As with the diagnosis of other chronic illnesses, a diagnosis of hemophilia means that parents must deal with the loss of their hopes for the “perfect” child. Support should be provided to parents, thereby assisting them in their efforts to resolve their feelings of loss. This will help facilitate their acceptance of the diagnosis and adjust their expectations and lifestyle to adapt and care for their son. Many families progress through a series of stages in coping with such a diagnosis.
Parents often react initially with shock, disbelief, or denial. Acceptance of the diagnosis follows and many parents, especially mothers, feel guilt at having “given” this disorder to their baby. Parents are sometimes confused and frightened for their child and can experience feelings of helplessness. They often worry about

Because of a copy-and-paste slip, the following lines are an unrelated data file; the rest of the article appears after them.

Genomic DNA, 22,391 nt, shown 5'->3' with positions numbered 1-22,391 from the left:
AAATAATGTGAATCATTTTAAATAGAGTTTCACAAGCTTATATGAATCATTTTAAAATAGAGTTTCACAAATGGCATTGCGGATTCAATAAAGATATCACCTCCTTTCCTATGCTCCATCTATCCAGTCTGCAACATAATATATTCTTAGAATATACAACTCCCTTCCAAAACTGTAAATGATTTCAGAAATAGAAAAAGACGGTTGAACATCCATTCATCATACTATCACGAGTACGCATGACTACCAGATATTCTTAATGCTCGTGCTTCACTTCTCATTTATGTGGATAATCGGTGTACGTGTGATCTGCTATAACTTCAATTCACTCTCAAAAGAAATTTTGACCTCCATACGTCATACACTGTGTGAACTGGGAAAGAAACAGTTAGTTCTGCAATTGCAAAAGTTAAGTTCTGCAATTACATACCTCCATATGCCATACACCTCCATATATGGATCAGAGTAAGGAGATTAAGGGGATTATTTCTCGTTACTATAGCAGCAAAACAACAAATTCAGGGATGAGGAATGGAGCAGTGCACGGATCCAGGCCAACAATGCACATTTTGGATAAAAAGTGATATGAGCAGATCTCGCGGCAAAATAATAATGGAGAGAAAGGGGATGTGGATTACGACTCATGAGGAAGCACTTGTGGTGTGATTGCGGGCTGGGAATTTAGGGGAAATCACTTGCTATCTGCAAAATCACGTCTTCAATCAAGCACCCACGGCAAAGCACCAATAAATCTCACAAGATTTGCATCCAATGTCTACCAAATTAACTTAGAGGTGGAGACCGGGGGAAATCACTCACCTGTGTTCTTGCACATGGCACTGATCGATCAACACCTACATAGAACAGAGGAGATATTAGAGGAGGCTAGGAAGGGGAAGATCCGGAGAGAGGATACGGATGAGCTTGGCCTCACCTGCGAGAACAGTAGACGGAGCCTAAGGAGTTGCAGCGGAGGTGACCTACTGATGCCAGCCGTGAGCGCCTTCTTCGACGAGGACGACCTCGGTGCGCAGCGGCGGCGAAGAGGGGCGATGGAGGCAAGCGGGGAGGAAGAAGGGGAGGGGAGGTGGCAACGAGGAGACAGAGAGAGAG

The child’s future
The child’s development over the lifespan
These are all normal responses, unless they are excessive or prolonged. Parents might need support to recognize that individuals cope differently and that this, too, is normal. One parent might acknowledge the diagnosis and feel guilty about it, while the other might continue to be in denial. Many parents typically feel isolated by these feelings. It is helpful to acknowledge the "normality" of all such reactions. Ongoing education can help to bridge gaps in parental knowledge. Counseling and guidance, either individually or in groups, can help parents during this time.